In 1916, when J. D. Long purchased three acres of land east of 12th Street (now Broadway) and south of what is now Iris Avenue, Boulder was just beginning to spread north from its downtown core. In the decades to come, residential subdivisions would replace most of North Boulder’s farm and ranch lands.

Long’s Gardens, at 3240 Broadway, has been a working farm for more than a century. Today, with 25 acres, it’s the largest agriculturally zoned property within the city limits. A lot of people want to see it retain its roots, and one of them is J. D.’s granddaughter, Catherine Long Gates, who runs the farm today.

“Being able to live on the same land that has nourished and sheltered my family for over 100 years is a very special gift that connects me to earlier times and imparts a sense of history,” said Catherine Long Gates.

J. D. Long moved to Boulder in 1898 from Iowa, hoping that Colorado’s dry climate would help cure his tuberculosis. Initially, he managed a mercantile store in downtown Boulder and developed its seed-and-bulb line.

In 1914, in an article titled “Going to Seed,” the Camera announced that J. D. Long wanted to spend more time outdoors. “With this in mind,” the reporter wrote, “[he] will devote a portion of his time to the growing of some of his specialties in seeds, plants, and bulbs. For this purpose, he is now arranging for a suitable tract of land near town.”

Two years later, when J. D. Long (and his wife Cora) purchased their North Boulder acreage, they began raising gladiolus flowers as well as irises, dahlias and peonies. By then, they had established the J. D. Long Seed Company and were mailing their spring and fall catalogs, including gardening advice, to customers all over the country.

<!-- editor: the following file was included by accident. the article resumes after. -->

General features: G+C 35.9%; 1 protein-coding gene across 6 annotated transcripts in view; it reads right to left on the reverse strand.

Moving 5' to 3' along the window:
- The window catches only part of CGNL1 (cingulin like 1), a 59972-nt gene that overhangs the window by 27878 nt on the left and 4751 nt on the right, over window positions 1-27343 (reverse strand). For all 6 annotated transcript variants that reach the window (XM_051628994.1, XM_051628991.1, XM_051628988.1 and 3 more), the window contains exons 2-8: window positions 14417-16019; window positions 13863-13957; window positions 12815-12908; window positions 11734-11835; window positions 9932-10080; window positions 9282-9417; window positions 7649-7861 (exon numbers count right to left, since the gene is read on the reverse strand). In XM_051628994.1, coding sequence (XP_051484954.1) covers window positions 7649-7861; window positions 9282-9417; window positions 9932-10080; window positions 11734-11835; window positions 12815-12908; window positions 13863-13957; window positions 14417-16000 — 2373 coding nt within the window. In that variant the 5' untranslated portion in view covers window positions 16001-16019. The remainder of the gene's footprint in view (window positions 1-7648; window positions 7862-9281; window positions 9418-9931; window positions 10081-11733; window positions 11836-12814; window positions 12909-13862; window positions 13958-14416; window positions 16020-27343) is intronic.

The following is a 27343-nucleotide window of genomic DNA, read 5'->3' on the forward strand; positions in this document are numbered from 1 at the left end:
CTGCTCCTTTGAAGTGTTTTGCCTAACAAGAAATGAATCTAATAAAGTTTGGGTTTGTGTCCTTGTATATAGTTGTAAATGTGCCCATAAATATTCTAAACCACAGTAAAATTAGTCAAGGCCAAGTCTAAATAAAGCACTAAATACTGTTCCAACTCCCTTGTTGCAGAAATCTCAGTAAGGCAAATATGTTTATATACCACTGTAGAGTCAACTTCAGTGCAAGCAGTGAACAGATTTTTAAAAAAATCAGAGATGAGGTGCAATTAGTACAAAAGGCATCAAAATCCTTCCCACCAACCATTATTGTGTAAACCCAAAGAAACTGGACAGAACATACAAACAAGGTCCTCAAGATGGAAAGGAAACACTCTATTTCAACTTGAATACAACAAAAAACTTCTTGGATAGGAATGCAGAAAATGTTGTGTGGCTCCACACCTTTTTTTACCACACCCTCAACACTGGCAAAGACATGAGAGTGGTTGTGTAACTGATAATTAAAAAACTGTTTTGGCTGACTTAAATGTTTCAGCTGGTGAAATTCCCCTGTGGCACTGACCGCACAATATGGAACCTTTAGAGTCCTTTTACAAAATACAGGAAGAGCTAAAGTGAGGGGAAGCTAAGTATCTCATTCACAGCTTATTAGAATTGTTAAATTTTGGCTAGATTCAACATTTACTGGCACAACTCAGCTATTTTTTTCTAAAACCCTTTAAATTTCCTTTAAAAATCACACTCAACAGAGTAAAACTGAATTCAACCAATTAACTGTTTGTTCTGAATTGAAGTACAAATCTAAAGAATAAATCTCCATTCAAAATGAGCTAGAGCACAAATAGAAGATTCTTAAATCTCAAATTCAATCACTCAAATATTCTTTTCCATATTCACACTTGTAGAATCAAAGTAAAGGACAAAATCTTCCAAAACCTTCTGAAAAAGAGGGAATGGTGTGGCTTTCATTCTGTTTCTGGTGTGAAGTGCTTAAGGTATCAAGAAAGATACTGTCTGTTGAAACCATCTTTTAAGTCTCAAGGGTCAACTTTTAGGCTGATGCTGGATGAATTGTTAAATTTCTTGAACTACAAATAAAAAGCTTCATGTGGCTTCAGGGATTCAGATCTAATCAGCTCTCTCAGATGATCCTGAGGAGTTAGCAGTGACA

The Camera called Long’s Gardens a “show place,” stating, “Visitors to Boulder often inquire for Mr. Long’s gardens and are eager to meet personally the man whose flowers have added to the beauty of their homes and brought pleasure to their lives.”

The Longs bought more land and, at one time, increased their fields to 40 acres, continuing to sell flower bulbs and seeds through their retail and mail-order business.

In 1940, J. D. and Cora Long moved to Mapleton Hill, and their son Everett Long and his wife Anne Long (Catherine Long Gates’ parents), took over the family business. Before long, they concentrated on irises, as they were more drought-tolerant. Meanwhile Catherine, from the age of 3 years old, helped weed the rows and harvest the seeds, pitching in when needed. As a child, she even got to drive a small tractor.

Thanks to the Boulder City Council’s recent agreement to include on the November ballot a Conservation Easement to purchase the property, neighbors, other Boulder residents, and even passersby are hopeful that Long’s Gardens will remain an urban farm for a long time to come.

“One hundred years from now there may be none of my relations here,” said Catherine Long Gates, “but there will be the larger family –– the community –– that will hopefully be renewed and enriched by experiencing a small step back in time and a deep dive into the earth.”

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